In historical context, if Chapter 1 of the cloud correlates to IBM’s ill-fated 9370 hardware launch, then Chapter 2 should be on par with IBM’s successful launch of the AS/400 minicomputer, which lives on today in junior and large enterprises and is ripe for modernization and migration to the cloud.

At the very least, that is the bet IBM hedged with its $34 billion Red Hat acquisition, which is still being thoughtfully rationalized with the venerable Z platform as midsize and large enterprise consumption patterns merge in a hybrid multicloud world enabled by the growing popularity of multi-enterprise business networks underpinned by IoT, blockchain and AI.

Success in the data economy rests on ecosystems with low-risk data velocity

New with the z15 is what IBM calls Data Privacy Passports, which enable policy-based data management. Passports act as a data proxy. Queries go to the Passports controller rather than to the database itself. The permissions stay with any copies that are made, and the permissioned access can be modified or revoked at any time. IBM highlights the success of Passports in complying with General Data Protection Regulation (GDPR) requirements, allowing enterprises to control the data even without physical custody of the data.

The net benefit of adopting z15 flows from future-proofed risk mitigation. Enterprises and policy makers continue to evolve data privacy regulations. A software shell that allows for policy-based data management that can quickly convert domain knowledge into automated procedures can ensure continued compliance in the rapidly changing regulatory environment around data utilization. The lower risk likewise accelerates data velocity beyond the core enterprise platforms in a prudent and trusted manner.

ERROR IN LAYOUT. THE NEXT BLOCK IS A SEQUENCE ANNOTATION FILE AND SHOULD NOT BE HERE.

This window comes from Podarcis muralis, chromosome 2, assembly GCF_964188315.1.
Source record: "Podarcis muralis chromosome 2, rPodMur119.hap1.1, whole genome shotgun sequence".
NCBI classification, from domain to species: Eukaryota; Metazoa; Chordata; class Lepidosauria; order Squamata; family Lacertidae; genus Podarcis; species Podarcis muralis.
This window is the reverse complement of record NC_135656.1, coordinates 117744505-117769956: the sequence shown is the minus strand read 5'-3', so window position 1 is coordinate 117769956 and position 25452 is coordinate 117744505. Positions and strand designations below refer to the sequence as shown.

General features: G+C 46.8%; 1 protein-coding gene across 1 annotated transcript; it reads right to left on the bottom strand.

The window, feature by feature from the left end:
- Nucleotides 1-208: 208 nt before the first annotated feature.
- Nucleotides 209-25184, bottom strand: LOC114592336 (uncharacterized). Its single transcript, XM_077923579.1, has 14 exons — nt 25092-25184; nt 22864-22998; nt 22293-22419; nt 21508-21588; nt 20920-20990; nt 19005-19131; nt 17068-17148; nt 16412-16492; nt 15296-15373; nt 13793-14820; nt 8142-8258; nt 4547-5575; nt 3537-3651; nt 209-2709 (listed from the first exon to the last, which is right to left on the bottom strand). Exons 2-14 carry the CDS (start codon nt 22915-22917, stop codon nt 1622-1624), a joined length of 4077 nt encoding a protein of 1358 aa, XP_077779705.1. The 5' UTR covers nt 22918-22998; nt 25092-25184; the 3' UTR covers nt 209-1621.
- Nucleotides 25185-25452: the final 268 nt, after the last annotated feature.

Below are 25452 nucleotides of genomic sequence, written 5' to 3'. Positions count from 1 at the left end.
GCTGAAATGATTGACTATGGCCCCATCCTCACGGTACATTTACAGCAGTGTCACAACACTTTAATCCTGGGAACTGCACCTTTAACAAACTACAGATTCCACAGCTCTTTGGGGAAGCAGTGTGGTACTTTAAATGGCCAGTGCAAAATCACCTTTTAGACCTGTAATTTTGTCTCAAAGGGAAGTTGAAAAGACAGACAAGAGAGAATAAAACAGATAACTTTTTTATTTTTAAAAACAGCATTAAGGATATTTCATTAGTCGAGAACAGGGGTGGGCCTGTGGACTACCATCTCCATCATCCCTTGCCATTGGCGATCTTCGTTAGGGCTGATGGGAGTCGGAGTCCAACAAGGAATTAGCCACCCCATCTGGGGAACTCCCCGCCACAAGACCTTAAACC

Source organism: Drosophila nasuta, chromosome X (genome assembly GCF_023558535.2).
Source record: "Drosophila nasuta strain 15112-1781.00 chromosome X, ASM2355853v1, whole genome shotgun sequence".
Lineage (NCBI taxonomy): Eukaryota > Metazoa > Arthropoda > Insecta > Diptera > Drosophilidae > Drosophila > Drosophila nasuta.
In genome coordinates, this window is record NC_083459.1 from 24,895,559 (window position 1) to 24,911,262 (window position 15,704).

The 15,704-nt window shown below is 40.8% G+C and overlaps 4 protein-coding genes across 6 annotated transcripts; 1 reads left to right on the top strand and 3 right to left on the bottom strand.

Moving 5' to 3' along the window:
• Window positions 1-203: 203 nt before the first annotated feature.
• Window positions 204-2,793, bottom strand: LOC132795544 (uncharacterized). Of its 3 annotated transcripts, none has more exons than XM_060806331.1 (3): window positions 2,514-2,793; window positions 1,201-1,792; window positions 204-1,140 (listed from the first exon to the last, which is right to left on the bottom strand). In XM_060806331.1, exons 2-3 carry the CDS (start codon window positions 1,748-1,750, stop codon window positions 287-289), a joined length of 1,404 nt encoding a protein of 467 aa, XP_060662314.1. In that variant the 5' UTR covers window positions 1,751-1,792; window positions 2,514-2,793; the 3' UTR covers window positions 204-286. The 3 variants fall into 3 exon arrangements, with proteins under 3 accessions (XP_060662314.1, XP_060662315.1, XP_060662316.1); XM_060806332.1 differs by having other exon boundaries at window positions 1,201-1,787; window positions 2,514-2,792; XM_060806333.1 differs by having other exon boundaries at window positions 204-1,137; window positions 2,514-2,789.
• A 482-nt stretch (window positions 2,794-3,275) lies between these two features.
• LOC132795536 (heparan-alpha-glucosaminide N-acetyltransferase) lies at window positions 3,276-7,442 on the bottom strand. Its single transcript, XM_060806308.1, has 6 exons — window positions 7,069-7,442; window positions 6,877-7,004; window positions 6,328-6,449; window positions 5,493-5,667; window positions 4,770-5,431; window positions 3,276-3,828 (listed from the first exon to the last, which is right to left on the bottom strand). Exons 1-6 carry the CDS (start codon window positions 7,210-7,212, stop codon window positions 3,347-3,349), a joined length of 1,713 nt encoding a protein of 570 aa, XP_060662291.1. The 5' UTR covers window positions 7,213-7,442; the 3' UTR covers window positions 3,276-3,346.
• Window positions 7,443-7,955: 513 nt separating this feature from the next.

IBM’s (NYSE: IBM) development efforts position the latest refresh of its flagship Z offering, the z15, to become the premier enterprise data controller in what the company considers Chapter 2 of the cloud. Namely, the z15 product launch represents a continuation of the engineering, development and customer engagement that IBM has messaged for 50 years in the rapidly developing hybrid multicloud environment. The product is purpose built for enterprise-grade applications and has evolved in line with demand for new iterations to meet changing needs and use cases. If z14 brought data protection to mission-critical systems of record by delivering pervasive encryption, then z15 delivers enterprise-grade data privacy provisioning via software control planes to protect data when it leaves the Z platform for use among emerging cloud-native, mission-critical systems of engagement.

BPO 2.0 is alive at TELUS International in Bulgaria

On a recent trip to my native Bulgaria, my colleague Elitsa Bakalova and I visited one of TELUS International’s local sites. Country Managing Director Kristina Ivanova and Director of Operations Gergana Ralchovska hosted us in the recently opened TELUS Tower in downtown Sofia. With over 3,000 staff members in Bulgaria split between three offices, TELUS International has grown roots in the community not only to expand its recruitment reach but also to build local trust one event at a time, which is reflected in its extensive corporate social responsibility program.

During the tour of the facility, featuring staff who speak a total of 40 languages to serve many global, regional and local clients, the common themes of innovation, inclusion and collaboration were well displayed. As a vendor that faces the ever-evolving dynamics of the BPO industry, mainly impacted by the advent of chatbots and automation, TELUS International is well prepared for potential headwinds. From offering non-traditional BPO services, including content moderation and content management, to reskilling staff and employee engagement programs, TELUS International in Bulgaria is able to maintain an attrition rate in the teens, well below the industry average of approximately 30%.